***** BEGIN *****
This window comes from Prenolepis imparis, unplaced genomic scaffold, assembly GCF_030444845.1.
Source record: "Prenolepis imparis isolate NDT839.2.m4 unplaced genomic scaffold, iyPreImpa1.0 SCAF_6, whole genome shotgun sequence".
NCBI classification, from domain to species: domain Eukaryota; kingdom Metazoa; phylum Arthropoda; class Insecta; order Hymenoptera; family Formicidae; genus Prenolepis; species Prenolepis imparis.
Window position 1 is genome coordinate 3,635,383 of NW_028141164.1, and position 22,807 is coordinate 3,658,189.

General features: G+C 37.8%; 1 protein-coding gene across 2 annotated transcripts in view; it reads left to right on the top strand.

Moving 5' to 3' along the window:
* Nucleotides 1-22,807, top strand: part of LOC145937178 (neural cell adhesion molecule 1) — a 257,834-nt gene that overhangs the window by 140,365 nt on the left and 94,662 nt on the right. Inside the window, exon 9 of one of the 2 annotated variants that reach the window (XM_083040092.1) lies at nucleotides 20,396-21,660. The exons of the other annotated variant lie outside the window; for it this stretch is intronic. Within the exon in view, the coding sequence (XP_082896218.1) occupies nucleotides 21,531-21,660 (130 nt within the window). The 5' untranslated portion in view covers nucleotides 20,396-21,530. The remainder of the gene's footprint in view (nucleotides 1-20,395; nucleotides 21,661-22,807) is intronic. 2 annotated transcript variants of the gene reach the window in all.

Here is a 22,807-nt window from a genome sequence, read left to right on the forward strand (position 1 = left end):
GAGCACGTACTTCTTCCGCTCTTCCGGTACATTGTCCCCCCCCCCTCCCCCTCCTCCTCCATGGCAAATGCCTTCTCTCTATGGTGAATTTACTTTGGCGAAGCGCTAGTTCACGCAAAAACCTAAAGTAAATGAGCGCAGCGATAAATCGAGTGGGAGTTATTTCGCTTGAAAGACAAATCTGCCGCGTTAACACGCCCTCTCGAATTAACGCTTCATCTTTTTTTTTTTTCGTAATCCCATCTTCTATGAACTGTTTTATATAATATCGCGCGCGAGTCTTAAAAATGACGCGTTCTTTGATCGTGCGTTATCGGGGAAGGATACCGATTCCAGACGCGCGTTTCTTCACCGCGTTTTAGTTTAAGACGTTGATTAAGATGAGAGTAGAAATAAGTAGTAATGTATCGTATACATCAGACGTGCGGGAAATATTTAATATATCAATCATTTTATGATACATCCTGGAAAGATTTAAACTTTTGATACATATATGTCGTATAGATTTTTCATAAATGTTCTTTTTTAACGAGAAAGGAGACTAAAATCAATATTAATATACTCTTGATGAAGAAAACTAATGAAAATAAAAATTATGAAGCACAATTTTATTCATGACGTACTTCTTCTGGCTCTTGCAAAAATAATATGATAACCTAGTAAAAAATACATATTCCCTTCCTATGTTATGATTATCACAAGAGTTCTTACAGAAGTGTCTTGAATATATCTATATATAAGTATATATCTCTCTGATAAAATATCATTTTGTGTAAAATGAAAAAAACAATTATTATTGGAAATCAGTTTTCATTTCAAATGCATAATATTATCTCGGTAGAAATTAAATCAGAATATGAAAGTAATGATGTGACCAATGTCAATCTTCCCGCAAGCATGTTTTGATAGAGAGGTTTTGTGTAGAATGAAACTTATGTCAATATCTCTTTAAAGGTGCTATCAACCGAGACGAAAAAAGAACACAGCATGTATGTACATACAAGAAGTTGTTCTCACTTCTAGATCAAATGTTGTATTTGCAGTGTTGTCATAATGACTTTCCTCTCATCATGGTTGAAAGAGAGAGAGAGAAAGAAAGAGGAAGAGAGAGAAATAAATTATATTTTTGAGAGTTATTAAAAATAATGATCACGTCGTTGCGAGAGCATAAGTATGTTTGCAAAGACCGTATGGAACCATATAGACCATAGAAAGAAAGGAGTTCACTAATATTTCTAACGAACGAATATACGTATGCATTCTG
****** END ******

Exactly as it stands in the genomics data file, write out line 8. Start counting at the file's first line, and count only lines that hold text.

Here is a 22,807-nt window from a genome sequence, read left to right on the forward strand (position 1 = left end):